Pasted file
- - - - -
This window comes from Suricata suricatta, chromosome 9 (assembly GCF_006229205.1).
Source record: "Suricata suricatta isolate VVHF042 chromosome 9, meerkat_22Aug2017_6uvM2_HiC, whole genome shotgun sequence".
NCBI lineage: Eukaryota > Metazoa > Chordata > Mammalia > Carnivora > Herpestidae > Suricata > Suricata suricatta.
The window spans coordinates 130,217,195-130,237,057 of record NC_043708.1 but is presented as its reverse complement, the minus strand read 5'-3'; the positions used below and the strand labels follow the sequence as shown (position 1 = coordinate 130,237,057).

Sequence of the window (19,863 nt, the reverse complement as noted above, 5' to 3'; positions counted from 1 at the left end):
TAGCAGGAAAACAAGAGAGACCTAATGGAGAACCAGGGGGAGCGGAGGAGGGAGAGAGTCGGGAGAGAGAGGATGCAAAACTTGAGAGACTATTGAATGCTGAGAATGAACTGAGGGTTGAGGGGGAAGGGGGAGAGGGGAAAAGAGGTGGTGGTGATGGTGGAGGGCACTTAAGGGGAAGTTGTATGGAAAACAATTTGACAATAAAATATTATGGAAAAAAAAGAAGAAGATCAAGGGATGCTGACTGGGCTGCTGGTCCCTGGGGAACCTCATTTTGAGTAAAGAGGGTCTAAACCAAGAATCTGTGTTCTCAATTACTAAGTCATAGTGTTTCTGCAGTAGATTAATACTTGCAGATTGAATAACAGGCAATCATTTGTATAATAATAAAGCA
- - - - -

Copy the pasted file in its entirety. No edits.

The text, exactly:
This window comes from Suricata suricatta, chromosome 9 (assembly GCF_006229205.1).
Source record: "Suricata suricatta isolate VVHF042 chromosome 9, meerkat_22Aug2017_6uvM2_HiC, whole genome shotgun sequence".
NCBI lineage: Eukaryota > Metazoa > Chordata > Mammalia > Carnivora > Herpestidae > Suricata > Suricata suricatta.
The window spans coordinates 130,217,195-130,237,057 of record NC_043708.1 but is presented as its reverse complement, the minus strand read 5'-3'; the positions used below and the strand labels follow the sequence as shown (position 1 = coordinate 130,237,057).

Sequence of the window (19,863 nt, the reverse complement as noted above, 5' to 3'; positions counted from 1 at the left end):
TAGCAGGAAAACAAGAGAGACCTAATGGAGAACCAGGGGGAGCGGAGGAGGGAGAGAGTCGGGAGAGAGAGGATGCAAAACTTGAGAGACTATTGAATGCTGAGAATGAACTGAGGGTTGAGGGGGAAGGGGGAGAGGGGAAAAGAGGTGGTGGTGATGGTGGAGGGCACTTAAGGGGAAGTTGTATGGAAAACAATTTGACAATAAAATATTATGGAAAAAAAAGAAGAAGATCAAGGGATGCTGACTGGGCTGCTGGTCCCTGGGGAACCTCATTTTGAGTAAAGAGGGTCTAAACCAAGAATCTGTGTTCTCAATTACTAAGTCATAGTGTTTCTGCAGTAGATTAATACTTGCAGATTGAATAACAGGCAATCATTTGTATAATAATAAAGCA